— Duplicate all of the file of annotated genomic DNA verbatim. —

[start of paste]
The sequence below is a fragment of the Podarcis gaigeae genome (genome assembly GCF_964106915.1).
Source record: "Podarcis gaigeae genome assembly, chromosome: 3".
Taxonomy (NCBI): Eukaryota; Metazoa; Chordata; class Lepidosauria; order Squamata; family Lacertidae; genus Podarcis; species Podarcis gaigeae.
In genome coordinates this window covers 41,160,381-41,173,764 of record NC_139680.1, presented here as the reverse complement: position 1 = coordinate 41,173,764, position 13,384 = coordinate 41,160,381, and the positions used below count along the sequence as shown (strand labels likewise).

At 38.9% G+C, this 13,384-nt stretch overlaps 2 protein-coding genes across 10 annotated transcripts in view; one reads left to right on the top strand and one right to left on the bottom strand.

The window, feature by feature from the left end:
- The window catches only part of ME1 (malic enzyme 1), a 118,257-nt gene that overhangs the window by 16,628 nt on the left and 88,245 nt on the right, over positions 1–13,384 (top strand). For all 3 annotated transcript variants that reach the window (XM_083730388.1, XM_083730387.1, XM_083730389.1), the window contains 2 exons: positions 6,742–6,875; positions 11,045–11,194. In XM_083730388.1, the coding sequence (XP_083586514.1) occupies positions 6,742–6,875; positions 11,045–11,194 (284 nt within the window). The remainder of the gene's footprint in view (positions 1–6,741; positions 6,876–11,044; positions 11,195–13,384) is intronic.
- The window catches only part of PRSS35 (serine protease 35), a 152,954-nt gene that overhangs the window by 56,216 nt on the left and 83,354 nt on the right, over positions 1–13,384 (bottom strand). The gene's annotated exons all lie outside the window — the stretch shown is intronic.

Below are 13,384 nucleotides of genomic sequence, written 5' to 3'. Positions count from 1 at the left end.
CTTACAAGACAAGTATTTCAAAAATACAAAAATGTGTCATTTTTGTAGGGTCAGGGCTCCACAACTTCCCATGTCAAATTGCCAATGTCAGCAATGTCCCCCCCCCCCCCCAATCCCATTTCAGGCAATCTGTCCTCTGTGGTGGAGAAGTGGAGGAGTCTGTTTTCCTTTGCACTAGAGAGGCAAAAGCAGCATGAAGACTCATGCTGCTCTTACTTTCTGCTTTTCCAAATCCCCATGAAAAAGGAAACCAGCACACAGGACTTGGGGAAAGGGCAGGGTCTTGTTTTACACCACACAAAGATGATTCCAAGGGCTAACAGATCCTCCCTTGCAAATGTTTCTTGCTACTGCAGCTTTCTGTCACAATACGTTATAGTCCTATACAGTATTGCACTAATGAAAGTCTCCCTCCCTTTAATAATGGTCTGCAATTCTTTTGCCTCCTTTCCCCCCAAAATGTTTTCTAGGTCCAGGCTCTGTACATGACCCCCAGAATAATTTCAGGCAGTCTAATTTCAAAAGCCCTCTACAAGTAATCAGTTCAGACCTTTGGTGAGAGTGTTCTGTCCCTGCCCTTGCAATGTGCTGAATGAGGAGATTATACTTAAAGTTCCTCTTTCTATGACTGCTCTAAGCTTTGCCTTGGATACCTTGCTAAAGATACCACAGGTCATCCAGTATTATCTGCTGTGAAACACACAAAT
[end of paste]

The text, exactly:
The sequence below is a fragment of the Podarcis gaigeae genome (genome assembly GCF_964106915.1).
Source record: "Podarcis gaigeae genome assembly, chromosome: 3".
Taxonomy (NCBI): Eukaryota; Metazoa; Chordata; class Lepidosauria; order Squamata; family Lacertidae; genus Podarcis; species Podarcis gaigeae.
In genome coordinates this window covers 41,160,381-41,173,764 of record NC_139680.1, presented here as the reverse complement: position 1 = coordinate 41,173,764, position 13,384 = coordinate 41,160,381, and the positions used below count along the sequence as shown (strand labels likewise).

At 38.9% G+C, this 13,384-nt stretch overlaps 2 protein-coding genes across 10 annotated transcripts in view; one reads left to right on the top strand and one right to left on the bottom strand.

The window, feature by feature from the left end:
- The window catches only part of ME1 (malic enzyme 1), a 118,257-nt gene that overhangs the window by 16,628 nt on the left and 88,245 nt on the right, over positions 1–13,384 (top strand). For all 3 annotated transcript variants that reach the window (XM_083730388.1, XM_083730387.1, XM_083730389.1), the window contains 2 exons: positions 6,742–6,875; positions 11,045–11,194. In XM_083730388.1, the coding sequence (XP_083586514.1) occupies positions 6,742–6,875; positions 11,045–11,194 (284 nt within the window). The remainder of the gene's footprint in view (positions 1–6,741; positions 6,876–11,044; positions 11,195–13,384) is intronic.
- The window catches only part of PRSS35 (serine protease 35), a 152,954-nt gene that overhangs the window by 56,216 nt on the left and 83,354 nt on the right, over positions 1–13,384 (bottom strand). The gene's annotated exons all lie outside the window — the stretch shown is intronic.

Below are 13,384 nucleotides of genomic sequence, written 5' to 3'. Positions count from 1 at the left end.
CTTACAAGACAAGTATTTCAAAAATACAAAAATGTGTCATTTTTGTAGGGTCAGGGCTCCACAACTTCCCATGTCAAATTGCCAATGTCAGCAATGTCCCCCCCCCCCCCCAATCCCATTTCAGGCAATCTGTCCTCTGTGGTGGAGAAGTGGAGGAGTCTGTTTTCCTTTGCACTAGAGAGGCAAAAGCAGCATGAAGACTCATGCTGCTCTTACTTTCTGCTTTTCCAAATCCCCATGAAAAAGGAAACCAGCACACAGGACTTGGGGAAAGGGCAGGGTCTTGTTTTACACCACACAAAGATGATTCCAAGGGCTAACAGATCCTCCCTTGCAAATGTTTCTTGCTACTGCAGCTTTCTGTCACAATACGTTATAGTCCTATACAGTATTGCACTAATGAAAGTCTCCCTCCCTTTAATAATGGTCTGCAATTCTTTTGCCTCCTTTCCCCCCAAAATGTTTTCTAGGTCCAGGCTCTGTACATGACCCCCAGAATAATTTCAGGCAGTCTAATTTCAAAAGCCCTCTACAAGTAATCAGTTCAGACCTTTGGTGAGAGTGTTCTGTCCCTGCCCTTGCAATGTGCTGAATGAGGAGATTATACTTAAAGTTCCTCTTTCTATGACTGCTCTAAGCTTTGCCTTGGATACCTTGCTAAAGATACCACAGGTCATCCAGTATTATCTGCTGTGAAACACACAAAT